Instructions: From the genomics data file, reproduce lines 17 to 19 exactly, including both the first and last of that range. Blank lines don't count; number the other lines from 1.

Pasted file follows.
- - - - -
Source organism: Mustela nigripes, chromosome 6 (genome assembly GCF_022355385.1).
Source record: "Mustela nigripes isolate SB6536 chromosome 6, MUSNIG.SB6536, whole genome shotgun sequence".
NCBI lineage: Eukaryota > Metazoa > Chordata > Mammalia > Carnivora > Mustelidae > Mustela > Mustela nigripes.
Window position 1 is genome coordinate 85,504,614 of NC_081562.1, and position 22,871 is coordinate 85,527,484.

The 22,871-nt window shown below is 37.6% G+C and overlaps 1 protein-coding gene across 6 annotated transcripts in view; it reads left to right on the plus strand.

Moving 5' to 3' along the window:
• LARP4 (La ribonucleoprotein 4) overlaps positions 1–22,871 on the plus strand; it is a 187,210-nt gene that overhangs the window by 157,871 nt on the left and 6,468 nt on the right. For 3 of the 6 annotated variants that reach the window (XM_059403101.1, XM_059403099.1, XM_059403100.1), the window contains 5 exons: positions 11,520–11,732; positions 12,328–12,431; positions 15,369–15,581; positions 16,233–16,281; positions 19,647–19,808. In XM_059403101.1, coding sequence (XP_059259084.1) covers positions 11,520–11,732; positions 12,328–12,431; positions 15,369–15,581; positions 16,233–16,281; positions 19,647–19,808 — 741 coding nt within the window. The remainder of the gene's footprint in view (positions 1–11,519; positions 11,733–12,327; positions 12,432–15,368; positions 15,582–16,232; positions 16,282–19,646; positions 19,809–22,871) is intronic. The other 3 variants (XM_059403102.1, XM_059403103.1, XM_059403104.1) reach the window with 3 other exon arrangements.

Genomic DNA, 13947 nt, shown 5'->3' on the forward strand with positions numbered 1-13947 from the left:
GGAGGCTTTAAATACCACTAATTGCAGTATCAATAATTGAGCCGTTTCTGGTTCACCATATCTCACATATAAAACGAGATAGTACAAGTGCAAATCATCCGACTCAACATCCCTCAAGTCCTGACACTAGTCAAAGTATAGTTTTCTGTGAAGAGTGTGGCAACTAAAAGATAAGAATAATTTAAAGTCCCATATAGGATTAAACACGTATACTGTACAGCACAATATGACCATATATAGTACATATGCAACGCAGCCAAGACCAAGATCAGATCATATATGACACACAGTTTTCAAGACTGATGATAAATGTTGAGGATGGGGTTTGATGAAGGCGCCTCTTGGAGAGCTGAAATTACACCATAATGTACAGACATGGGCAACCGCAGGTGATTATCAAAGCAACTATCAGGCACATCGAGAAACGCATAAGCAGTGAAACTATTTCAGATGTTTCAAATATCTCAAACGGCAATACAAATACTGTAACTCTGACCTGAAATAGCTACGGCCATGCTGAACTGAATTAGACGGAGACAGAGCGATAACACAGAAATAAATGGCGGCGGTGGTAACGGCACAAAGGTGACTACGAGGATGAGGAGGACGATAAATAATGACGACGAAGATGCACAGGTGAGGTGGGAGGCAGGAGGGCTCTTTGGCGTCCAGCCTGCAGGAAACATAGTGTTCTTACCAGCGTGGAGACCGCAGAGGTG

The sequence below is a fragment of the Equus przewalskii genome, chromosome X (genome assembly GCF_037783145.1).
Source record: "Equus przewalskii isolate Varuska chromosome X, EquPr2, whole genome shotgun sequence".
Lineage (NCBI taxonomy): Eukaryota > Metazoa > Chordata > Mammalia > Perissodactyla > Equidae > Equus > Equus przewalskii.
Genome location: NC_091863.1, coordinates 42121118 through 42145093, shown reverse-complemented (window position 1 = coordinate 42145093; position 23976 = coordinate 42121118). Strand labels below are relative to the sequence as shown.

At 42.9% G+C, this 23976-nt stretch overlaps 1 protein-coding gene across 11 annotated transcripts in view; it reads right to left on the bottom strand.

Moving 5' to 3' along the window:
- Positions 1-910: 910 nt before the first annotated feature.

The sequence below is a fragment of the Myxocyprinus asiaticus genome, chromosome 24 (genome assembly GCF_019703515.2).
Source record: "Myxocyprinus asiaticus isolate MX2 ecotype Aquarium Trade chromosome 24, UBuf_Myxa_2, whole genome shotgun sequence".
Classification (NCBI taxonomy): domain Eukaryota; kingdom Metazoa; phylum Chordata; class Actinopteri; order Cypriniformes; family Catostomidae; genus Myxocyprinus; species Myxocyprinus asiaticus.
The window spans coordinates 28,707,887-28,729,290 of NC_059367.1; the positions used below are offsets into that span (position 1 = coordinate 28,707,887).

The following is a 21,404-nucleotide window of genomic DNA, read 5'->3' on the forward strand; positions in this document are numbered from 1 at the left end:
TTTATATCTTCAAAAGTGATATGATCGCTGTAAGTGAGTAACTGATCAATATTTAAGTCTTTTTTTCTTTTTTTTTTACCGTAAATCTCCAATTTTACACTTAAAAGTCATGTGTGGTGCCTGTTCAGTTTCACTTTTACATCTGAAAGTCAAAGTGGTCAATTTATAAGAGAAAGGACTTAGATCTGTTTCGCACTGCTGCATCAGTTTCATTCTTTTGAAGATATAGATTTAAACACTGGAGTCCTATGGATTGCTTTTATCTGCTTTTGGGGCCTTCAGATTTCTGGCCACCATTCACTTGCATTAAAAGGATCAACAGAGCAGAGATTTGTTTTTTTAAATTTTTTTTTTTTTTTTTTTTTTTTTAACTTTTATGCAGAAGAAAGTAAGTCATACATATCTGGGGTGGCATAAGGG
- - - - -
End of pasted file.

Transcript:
The sequence below is a fragment of the Myxocyprinus asiaticus genome, chromosome 24 (genome assembly GCF_019703515.2).
Source record: "Myxocyprinus asiaticus isolate MX2 ecotype Aquarium Trade chromosome 24, UBuf_Myxa_2, whole genome shotgun sequence".
Classification (NCBI taxonomy): domain Eukaryota; kingdom Metazoa; phylum Chordata; class Actinopteri; order Cypriniformes; family Catostomidae; genus Myxocyprinus; species Myxocyprinus asiaticus.